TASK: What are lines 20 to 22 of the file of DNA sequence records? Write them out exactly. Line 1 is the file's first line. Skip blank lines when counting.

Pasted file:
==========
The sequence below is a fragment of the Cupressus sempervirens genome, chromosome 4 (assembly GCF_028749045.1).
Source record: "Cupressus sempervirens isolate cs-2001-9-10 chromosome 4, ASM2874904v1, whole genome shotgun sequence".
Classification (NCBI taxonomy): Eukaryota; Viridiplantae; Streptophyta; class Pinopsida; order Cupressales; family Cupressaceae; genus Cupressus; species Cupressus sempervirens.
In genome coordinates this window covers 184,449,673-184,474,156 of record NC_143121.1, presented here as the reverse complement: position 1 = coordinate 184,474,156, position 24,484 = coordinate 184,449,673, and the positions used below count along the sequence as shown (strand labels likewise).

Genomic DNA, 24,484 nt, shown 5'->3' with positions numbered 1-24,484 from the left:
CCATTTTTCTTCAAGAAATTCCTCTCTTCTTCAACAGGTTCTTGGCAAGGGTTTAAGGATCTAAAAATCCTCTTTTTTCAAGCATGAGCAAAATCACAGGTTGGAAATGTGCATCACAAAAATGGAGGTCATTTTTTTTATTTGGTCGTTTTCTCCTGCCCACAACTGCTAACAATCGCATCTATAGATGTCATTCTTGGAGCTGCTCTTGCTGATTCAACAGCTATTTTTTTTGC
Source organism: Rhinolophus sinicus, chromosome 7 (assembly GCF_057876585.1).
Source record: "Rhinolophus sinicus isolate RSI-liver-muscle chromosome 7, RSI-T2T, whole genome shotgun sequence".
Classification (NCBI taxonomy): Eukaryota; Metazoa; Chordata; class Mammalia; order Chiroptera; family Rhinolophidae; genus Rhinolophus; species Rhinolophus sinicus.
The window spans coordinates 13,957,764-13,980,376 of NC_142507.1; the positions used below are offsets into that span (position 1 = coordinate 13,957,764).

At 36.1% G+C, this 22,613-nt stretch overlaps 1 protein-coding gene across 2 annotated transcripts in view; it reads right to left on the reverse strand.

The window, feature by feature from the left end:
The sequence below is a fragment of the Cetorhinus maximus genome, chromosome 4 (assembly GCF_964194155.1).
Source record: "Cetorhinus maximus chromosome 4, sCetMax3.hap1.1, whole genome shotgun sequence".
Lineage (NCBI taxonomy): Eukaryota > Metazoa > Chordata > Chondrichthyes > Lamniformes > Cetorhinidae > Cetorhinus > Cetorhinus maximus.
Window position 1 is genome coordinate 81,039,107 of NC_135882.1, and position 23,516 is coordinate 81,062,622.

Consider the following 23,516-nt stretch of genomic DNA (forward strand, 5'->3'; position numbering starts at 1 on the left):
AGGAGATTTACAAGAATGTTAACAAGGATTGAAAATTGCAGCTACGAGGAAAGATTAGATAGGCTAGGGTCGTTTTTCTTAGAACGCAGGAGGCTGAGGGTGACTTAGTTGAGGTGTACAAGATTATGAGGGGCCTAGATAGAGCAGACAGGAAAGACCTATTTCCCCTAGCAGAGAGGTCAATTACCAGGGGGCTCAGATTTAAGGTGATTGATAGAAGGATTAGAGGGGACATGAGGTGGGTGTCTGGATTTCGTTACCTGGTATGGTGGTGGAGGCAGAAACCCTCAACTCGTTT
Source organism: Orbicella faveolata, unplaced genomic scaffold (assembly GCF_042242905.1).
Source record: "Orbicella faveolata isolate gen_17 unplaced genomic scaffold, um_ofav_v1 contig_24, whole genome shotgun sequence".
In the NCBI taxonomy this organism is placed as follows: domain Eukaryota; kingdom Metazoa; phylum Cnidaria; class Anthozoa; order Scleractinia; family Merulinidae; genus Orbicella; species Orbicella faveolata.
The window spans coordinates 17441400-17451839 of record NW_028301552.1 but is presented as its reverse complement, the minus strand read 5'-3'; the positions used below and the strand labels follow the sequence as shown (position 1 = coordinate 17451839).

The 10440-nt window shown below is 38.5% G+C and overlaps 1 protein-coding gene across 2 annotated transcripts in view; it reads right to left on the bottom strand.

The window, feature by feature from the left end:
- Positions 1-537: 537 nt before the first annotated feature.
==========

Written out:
Source record: "Orbicella faveolata isolate gen_17 unplaced genomic scaffold, um_ofav_v1 contig_24, whole genome shotgun sequence".
In the NCBI taxonomy this organism is placed as follows: domain Eukaryota; kingdom Metazoa; phylum Cnidaria; class Anthozoa; order Scleractinia; family Merulinidae; genus Orbicella; species Orbicella faveolata.
The window spans coordinates 17441400-17451839 of record NW_028301552.1 but is presented as its reverse complement, the minus strand read 5'-3'; the positions used below and the strand labels follow the sequence as shown (position 1 = coordinate 17451839).